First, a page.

Bringing alive the music of Duke Ellington

Transcriptions by Michael Kilpatrick

Notation and Performance Guidelines

The Notation Guide is a document in Microsoft Word format that is included with each score and is replicated here on the website, but rearranged a little. The most up-to-date version of the Notation Guide can be freely downloaded here.

The Notation Guide outlines the system of notation used consistently throughout the transcriptions and discusses broad rules of interpretation. Bound with each score are also Performance Notes which are specific to that transcription. The Performance Notes discussing issues of notation, interpretation and performance for that piece: details which cannot be encompassed by the generic Notation Guide. The Performance Notes are not reproduced on this website.

Preamble

All the transcriptions derive from original scores in Ellington's hand and/or surviving band parts, and are edited with reference to recorded performances. Unlike many modern, commercial big band charts, Ellington's hand-written scores (particularly the earlier ones) employ little annotation and do not conform to modern practice with regard to written note duration. Naturally, the parts were extracted - either by the hand of a copyist or a band member such as Juan Tizol - to be read only by his own orchestra. Sections of music may appear out of sequence or may have been added or removed, such changes often only being recorded in the minds of the musicians.

No consistent rules can be applied when interpreting Ellington's manuscripts. Furthermore, the many subtleties of jazz can never be notated accurately: prescriptive notation limits freedom of interpretation. The performer is advised to study this guide and Ellington's recordings. Within the Notation Guide there are guidelines for reading swing rhythms and percussive short notes within melodic and rhythmic figures, and for interpreting the durations of long notes in a variety of contexts. . Ellington seldom wrote accurate note durations. However, if all notes were played accurately - as though it were classic music - the result would likely be music that simply did not swing. Conversely, some modern jazz composes prefer to annotate scores in detail and write accurate note durations throughout. To avoid any confusion it is necessary to explain in some detail the system of notation used in these transcriptions.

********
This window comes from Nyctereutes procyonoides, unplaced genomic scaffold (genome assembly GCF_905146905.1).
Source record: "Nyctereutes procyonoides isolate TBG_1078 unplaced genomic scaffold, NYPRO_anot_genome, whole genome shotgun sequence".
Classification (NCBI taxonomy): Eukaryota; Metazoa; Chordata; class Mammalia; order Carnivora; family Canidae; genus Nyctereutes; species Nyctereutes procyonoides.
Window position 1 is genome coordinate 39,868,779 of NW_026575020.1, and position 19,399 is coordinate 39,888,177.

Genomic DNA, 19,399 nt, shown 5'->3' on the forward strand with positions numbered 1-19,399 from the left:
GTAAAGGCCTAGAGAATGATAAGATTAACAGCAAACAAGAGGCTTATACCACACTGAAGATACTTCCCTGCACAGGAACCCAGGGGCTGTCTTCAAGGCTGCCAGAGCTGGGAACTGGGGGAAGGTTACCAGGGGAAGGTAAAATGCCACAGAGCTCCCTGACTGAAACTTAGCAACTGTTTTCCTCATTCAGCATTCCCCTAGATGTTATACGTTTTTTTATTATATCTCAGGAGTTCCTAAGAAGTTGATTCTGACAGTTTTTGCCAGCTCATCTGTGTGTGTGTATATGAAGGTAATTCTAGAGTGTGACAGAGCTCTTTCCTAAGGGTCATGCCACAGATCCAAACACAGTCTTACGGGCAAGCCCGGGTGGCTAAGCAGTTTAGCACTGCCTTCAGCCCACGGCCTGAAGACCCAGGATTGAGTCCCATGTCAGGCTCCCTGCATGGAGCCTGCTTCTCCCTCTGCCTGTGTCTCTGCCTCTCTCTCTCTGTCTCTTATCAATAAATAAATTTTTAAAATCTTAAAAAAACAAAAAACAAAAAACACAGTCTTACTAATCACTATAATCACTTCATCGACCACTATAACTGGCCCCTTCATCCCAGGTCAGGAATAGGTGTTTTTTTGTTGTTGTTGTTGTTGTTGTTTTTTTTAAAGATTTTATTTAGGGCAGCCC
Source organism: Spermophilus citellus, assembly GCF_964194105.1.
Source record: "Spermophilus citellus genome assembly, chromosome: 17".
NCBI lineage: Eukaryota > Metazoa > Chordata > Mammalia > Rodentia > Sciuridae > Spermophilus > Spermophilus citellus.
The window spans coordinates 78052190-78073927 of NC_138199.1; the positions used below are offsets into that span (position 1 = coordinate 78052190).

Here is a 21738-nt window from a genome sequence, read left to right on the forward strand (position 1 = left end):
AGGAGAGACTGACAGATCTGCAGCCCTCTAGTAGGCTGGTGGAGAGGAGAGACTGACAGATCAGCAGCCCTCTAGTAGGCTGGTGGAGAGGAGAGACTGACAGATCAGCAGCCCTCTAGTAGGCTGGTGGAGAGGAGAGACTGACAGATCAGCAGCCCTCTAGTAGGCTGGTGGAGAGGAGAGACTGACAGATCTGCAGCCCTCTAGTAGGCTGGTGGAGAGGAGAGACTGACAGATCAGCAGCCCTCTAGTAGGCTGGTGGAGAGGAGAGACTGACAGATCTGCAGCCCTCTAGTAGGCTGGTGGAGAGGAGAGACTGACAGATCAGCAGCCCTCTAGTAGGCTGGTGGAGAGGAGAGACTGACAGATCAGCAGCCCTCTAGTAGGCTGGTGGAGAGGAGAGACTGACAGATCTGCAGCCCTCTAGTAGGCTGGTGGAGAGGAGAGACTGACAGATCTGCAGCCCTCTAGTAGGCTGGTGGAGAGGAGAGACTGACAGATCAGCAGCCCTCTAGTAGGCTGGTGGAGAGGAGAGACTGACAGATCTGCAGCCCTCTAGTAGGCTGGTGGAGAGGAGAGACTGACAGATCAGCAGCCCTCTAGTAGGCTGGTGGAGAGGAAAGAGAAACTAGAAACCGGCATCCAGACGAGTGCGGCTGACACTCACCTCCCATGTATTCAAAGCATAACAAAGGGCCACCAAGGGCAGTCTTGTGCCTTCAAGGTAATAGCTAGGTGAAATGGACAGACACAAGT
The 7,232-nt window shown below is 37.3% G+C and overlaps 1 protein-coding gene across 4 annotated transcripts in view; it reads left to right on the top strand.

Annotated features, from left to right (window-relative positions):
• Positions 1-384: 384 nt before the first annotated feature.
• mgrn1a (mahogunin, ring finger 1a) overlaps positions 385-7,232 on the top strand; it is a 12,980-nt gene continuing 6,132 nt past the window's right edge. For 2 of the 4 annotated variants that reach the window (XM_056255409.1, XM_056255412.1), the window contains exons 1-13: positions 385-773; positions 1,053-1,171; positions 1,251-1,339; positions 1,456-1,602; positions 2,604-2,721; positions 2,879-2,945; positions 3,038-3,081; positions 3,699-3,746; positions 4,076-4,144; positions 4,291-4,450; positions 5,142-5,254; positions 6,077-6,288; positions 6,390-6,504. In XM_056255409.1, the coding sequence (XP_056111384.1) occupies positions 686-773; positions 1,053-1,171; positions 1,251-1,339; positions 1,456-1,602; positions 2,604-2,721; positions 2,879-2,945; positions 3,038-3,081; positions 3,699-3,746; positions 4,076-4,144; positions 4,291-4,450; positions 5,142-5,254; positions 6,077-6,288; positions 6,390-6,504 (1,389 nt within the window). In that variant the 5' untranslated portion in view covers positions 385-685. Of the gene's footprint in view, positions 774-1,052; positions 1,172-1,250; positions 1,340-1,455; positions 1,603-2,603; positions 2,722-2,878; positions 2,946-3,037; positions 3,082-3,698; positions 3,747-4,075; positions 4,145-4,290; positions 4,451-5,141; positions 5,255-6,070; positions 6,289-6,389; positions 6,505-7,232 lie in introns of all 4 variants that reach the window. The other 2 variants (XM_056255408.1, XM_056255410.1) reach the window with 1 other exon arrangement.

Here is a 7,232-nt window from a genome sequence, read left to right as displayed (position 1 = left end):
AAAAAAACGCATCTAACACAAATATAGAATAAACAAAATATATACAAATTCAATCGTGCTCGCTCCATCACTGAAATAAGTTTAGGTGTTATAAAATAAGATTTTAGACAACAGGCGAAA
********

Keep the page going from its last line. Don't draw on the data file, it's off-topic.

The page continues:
Professionally jazz charts should avoid annotation on the basis that the competent jazz musician appreciates how the music should be interpreted without having to read a cluttered manuscript. I follow that approach, and try to add as little annotation as possible to Ellington's orchestrations. To accommodate a wider audience I offer two editions of each transcription using different styles of notation. The following pages of the Notation Guide are an aid to understanding how Ellington wrote, how I have adapted the music, and how the musician should interpret the result. Please study the Notation Guide carefully or view the Samples page to appreciate the differences between the two editions.

Standard Editions

This notation requires some interpretation of note duration and phrasing. A lot of Ellington's original writing is left unedited, unless significant changes are required beyond the expected level of interpretation. Dynamics, some phrasing and a few articulations have been added. These editions are targeted at orchestras with a moderate understanding of natural jazz phrasing. The notation provides clarity of rhythm but at the expense of some consistency of written note duration. It is hoped that most customers will be comfortable with the Standard Editions.

Original Editions

This notation replicates Ellington's original note durations. There is little or no annotation - only what is found on the orginal manuscripts - usually meaning the complete absence of dynamics and phrasing. It is envisaged that only the serious-minded will tackle the Original Editions, as considerable analysis and interpretation is required to understand the notation and perform the music in an appropriate style.